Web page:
During the summer of 2020, local newsrooms around the country learned hard lessons about safety while covering protests, rallies and campaign events. But journalists need to understand that summer of unrest “was just a good warmup for what we’re going to see in the next election,” says Nadine Hoffman, deputy director of the International Women’s Media Foundation.
“I would say the level of concern is very high,” Hoffman told API. “It’s going to be really a problematic time for journalists’ safety.”
Do you know how to stay safe during protests, rallies and interviews?
Journalists at several protests were injured, arrested by police while trying to cover the story https://t.co/13o6S2erSQ
— The Washington Post (@washingtonpost) May 31, 2020
It’s particularly urgent if you’re in a high-risk “identity group” — female; journalist of color; LGBTQI journalist; or a reporter who covers controversial issues in education, science, health or politics.
IWMF is among the experts urging media organizations to do identity-based risk assessments for their journalists, so they can make plans for protection online and in person during campaigns and elections.
“That needs to happen now,” says Hoffman, “so that we aren’t dealing with a much worse situation — cleaning up after an attack or worse, seeing somebody at your front door who’s tracked you down online and possibly is coming to do you harm in a real-world setting.”
The New York Times has joined with the Committee to Protect Journalists (CPJ) to convene media security staff around the country. “What will come out of this, we hope, is a better way for us all to communicate, but also understanding the gaps” in media safety during the elections, Lucy Westcott, CPJ’s emergencies director, told API. The group’s work will be shared with other U.S. newsrooms, Westcott says.
This will help smaller local and regional newsrooms that not only don’t have designated security staff (the New York Times has a director of newsroom safety and a vice president of corporate security) but may not even think there’s a problem.
Westcott recalls sending a survey a few years ago to all U.S. state press associations to ask about their security concerns and issues — and getting only about five responses. Those responses, says Westcott, were: “We’re not worried. This isn’t a problem.”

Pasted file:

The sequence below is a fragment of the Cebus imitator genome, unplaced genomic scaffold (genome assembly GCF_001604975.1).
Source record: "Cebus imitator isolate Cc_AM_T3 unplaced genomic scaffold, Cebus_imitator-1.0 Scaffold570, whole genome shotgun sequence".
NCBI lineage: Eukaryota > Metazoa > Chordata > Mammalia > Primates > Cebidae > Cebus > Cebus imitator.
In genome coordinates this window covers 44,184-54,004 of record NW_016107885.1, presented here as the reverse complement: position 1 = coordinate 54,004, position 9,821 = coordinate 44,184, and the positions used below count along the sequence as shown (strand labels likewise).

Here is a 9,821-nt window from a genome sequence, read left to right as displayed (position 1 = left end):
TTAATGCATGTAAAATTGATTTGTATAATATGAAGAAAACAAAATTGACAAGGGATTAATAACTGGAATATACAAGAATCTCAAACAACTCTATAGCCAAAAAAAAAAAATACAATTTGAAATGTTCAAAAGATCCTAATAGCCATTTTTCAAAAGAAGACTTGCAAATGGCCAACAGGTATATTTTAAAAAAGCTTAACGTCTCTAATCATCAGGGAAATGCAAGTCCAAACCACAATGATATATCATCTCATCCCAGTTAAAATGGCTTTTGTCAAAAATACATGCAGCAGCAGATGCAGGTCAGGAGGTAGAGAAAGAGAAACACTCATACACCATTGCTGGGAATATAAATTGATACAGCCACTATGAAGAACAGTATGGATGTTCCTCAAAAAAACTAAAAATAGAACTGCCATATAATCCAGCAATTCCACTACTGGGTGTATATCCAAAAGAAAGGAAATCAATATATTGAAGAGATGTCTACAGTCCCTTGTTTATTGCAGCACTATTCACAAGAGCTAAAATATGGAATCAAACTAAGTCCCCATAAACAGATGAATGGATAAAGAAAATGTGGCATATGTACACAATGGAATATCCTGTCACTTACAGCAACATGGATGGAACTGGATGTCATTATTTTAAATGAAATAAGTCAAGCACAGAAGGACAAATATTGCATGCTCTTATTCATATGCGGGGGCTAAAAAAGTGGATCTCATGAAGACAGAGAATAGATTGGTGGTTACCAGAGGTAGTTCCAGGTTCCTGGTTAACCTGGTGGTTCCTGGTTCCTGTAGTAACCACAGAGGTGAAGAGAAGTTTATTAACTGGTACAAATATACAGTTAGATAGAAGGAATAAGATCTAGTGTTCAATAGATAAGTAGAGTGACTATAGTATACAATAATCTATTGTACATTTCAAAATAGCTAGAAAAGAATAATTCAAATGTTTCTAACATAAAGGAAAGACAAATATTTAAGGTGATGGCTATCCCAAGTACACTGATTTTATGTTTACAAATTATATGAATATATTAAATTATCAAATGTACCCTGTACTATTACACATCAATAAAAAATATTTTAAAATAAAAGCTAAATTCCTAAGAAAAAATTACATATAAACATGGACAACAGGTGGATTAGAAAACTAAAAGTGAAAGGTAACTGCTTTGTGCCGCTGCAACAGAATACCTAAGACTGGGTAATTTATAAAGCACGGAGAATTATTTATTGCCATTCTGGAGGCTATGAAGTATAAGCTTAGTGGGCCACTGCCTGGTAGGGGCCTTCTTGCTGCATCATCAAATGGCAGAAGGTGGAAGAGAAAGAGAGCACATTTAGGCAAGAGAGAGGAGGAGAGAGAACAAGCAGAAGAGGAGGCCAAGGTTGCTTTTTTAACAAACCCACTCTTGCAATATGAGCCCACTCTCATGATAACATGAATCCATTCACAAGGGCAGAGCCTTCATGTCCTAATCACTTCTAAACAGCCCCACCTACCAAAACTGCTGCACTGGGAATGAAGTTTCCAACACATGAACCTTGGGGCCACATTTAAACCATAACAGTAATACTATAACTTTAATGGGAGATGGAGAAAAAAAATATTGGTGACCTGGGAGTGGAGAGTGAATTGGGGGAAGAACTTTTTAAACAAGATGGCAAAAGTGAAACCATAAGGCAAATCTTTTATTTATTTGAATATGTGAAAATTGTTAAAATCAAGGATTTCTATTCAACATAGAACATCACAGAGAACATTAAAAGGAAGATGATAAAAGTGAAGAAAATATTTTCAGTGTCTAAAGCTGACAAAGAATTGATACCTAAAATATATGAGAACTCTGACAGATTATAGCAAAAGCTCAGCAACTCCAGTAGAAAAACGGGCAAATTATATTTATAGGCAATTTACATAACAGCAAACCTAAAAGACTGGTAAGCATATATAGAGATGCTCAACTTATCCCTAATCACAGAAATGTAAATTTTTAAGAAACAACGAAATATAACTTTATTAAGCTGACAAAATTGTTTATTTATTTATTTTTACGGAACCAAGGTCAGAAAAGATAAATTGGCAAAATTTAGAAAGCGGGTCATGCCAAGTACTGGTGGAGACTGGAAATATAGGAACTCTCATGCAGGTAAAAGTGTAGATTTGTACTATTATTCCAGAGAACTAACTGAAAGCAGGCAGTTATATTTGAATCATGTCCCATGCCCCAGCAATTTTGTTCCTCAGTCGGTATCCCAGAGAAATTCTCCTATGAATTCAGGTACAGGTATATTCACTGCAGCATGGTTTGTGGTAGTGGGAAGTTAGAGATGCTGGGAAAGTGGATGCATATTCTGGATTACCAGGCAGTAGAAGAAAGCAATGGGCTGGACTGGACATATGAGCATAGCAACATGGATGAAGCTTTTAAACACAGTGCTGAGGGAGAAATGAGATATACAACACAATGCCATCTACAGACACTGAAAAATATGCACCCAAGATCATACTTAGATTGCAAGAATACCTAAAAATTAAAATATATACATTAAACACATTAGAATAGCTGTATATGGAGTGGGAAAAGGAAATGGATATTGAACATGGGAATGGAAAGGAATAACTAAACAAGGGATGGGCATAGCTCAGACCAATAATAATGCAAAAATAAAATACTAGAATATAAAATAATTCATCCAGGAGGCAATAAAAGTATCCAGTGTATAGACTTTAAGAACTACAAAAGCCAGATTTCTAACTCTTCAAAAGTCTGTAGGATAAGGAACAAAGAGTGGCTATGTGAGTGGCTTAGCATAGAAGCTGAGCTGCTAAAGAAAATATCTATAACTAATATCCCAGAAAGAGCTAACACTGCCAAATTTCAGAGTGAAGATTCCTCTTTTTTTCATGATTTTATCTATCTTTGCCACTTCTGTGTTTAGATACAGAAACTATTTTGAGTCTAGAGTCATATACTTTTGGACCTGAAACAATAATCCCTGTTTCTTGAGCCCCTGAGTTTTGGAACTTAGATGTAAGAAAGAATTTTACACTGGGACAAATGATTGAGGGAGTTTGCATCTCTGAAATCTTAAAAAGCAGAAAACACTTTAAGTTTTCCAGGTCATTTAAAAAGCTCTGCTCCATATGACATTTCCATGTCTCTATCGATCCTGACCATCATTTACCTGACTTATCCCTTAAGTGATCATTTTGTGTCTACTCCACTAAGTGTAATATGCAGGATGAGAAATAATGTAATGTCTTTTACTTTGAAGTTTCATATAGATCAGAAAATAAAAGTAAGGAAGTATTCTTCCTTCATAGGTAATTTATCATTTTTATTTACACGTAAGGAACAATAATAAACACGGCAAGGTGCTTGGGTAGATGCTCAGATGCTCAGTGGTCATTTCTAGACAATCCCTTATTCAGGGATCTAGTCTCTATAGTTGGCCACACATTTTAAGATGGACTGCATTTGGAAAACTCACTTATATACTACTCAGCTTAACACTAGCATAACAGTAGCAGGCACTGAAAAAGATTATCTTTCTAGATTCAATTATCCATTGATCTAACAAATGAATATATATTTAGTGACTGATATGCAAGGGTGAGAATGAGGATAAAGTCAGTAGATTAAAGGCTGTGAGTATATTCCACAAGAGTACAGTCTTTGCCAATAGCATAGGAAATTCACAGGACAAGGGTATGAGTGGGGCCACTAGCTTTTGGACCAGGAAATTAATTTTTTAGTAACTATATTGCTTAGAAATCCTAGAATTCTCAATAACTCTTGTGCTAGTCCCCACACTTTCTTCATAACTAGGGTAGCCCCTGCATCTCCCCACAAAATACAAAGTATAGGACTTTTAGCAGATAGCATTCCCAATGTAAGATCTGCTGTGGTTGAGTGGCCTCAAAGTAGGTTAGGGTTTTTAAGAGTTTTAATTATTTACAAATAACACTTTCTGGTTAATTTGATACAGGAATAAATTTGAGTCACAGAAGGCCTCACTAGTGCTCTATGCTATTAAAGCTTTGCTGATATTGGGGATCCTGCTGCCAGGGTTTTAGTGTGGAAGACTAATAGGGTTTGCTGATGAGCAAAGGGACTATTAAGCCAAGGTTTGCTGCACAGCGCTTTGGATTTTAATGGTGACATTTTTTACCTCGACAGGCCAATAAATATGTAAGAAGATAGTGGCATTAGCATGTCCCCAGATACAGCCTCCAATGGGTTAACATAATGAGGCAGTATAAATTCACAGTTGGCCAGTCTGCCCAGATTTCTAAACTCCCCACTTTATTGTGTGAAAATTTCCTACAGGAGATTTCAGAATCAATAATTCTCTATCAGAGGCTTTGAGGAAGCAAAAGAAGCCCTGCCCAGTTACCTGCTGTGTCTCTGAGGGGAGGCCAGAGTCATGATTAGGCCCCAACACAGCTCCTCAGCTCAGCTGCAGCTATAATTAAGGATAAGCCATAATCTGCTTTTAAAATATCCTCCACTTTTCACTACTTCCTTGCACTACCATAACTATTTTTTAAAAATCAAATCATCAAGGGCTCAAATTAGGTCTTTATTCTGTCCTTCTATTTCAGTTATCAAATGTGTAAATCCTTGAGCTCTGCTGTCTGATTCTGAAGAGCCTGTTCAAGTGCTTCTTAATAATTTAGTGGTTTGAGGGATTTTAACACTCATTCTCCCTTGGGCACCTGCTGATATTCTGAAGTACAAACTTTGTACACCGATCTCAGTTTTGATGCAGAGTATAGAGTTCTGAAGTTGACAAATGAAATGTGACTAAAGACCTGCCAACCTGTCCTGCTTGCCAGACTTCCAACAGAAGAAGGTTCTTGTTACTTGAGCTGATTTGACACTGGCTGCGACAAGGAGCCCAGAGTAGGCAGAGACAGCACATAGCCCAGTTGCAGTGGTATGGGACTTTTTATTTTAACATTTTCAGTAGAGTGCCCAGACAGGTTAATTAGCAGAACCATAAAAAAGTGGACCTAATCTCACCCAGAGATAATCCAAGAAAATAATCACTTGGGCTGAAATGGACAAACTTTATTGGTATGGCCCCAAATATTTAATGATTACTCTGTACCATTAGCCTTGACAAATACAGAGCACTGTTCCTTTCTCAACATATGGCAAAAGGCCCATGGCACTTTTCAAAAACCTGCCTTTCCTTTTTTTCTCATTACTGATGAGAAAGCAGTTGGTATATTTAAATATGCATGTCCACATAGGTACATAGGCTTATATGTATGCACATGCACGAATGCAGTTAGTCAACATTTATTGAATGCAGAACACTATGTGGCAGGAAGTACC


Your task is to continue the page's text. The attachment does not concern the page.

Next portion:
“And then we had an explosion of protests across the country. And then of course we had January 6,” says Westcott.
So what should local newsrooms do now? First, do risk assessments for your journalists; CPJ offers this template as a starting point. And remember that reporters who cover beats that include extremist groups or election security, for example, may be high-risk.
“We never want to stop the best reporter from going out there and covering the story,” Maria Salazar Ferro, director of newsroom safety and resilience at the New York Times, told API. “We just want to think about all points of vulnerability and mitigate for them.”
Reporters should also be ready to do real-time risk assessments, for example, before covering a rally or a protest at a campaign appearance. Beat reporters typically have the sources to get intelligence on which groups might be at the event and the threat level. Journalists can also use the U.S. Press Freedom Tracker for past threats against the media, where they took place and who was involved.
But the most immediate task, especially for journalists of color and women, is to prepare for digital attacks. CPJ’s checklist includes:
- Change all social media accounts to use two-factor authorization. And don’t reuse passwords.
- Search your name on the Internet, using a variety of browsers. If you see anything that could be used against you or could identify personal information, remove it using a service such as DeleteMe.
- Remove any personal identifiers from all social media accounts: phone numbers, spouse’s name, and (warning to all journalists making back-to-school posts) photos of your kids on your front porch — especially with your address in plain view.
- Ask family and friends to remove photos of you from their social media sites, or change the level of access.
- Keep a record of not only threats, but posts, emails and phone calls that raise concern. Of course, report threats of physical harm to police.
- Make sure safety equipment is clean, in working condition, fits properly and has batteries.
- Management should be involved in the newsroom’s “online hygiene” process, plan for incidents in which an employee needs to relocate to another home, and help craft responses to online harassment.
Up next: Training, funding and where to find help.